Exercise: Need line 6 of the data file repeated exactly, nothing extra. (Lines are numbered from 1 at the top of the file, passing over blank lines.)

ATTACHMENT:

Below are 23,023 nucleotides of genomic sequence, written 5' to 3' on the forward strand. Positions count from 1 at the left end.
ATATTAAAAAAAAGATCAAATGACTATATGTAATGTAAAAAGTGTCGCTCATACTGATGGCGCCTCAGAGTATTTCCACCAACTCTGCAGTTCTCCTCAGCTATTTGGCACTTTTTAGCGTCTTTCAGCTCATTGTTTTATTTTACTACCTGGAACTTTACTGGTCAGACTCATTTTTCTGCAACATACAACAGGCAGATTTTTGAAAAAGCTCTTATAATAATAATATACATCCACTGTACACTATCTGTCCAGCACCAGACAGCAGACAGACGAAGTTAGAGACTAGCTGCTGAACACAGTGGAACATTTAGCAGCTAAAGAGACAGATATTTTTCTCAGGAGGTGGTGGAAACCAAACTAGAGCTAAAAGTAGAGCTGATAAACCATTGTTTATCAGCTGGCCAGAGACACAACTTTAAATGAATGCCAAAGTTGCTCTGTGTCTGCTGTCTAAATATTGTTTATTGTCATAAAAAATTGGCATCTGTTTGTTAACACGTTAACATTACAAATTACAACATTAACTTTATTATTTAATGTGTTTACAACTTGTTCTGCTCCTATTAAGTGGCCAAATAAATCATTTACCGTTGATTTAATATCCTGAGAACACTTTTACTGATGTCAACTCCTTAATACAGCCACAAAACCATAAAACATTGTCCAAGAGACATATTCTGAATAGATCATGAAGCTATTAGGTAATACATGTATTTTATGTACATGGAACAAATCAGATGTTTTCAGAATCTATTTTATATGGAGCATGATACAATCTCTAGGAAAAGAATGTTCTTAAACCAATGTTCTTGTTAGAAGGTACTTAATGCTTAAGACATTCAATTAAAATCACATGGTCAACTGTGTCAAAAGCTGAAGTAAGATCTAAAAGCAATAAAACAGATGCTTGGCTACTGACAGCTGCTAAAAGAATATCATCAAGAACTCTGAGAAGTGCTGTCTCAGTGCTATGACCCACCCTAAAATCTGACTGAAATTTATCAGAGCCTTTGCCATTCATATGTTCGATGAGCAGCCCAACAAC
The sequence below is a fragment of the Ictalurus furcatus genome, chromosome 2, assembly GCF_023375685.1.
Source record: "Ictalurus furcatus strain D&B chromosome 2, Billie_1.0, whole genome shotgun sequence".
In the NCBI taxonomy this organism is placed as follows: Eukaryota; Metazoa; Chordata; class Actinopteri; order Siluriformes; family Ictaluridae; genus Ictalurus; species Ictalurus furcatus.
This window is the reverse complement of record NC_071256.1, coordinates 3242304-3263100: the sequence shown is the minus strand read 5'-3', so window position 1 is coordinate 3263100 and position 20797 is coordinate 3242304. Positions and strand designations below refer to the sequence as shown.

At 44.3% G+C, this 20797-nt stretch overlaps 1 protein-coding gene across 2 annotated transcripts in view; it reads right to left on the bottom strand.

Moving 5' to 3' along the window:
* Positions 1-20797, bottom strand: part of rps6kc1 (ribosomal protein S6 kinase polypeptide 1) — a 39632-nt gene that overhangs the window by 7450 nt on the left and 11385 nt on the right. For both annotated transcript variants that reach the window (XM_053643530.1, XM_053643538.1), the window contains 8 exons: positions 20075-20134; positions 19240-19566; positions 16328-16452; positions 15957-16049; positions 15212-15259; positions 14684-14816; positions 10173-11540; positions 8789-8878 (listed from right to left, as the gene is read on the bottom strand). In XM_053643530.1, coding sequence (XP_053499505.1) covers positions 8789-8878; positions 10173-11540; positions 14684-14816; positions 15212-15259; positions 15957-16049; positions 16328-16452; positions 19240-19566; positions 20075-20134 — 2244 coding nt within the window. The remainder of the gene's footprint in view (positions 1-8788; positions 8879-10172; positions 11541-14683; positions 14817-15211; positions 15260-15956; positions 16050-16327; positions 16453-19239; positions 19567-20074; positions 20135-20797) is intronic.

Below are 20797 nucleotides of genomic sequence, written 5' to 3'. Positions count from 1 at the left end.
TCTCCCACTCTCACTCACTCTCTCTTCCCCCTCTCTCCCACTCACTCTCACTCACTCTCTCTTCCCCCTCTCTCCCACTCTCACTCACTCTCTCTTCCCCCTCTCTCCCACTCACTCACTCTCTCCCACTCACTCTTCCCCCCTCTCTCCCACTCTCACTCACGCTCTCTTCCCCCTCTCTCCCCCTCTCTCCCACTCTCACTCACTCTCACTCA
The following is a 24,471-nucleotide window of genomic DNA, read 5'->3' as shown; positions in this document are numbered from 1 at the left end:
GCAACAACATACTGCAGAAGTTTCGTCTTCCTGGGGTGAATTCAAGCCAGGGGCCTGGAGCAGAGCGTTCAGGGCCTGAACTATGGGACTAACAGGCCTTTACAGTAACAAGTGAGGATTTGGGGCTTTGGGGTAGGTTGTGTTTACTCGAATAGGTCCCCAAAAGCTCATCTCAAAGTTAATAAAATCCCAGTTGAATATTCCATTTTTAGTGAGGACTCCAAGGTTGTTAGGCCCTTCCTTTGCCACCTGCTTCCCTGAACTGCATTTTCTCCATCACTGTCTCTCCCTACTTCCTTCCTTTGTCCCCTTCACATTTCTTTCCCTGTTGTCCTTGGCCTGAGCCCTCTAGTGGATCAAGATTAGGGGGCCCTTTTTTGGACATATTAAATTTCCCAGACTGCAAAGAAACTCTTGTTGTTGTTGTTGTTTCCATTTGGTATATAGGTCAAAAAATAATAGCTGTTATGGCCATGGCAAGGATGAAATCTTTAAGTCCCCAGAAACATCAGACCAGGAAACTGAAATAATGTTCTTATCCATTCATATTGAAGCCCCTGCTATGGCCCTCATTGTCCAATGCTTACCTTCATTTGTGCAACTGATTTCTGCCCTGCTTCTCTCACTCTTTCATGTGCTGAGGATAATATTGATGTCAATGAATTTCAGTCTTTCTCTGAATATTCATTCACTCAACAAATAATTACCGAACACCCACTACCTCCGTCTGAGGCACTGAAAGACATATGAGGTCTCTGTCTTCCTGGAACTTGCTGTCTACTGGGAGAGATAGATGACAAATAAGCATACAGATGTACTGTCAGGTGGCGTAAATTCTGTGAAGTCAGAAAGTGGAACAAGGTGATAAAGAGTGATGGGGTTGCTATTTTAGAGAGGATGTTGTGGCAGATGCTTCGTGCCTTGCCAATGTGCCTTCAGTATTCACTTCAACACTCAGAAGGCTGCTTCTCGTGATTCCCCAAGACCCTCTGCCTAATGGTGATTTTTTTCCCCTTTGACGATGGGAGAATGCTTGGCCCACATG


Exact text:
This window is the reverse complement of record NC_071256.1, coordinates 3242304-3263100: the sequence shown is the minus strand read 5'-3', so window position 1 is coordinate 3263100 and position 20797 is coordinate 3242304. Positions and strand designations below refer to the sequence as shown.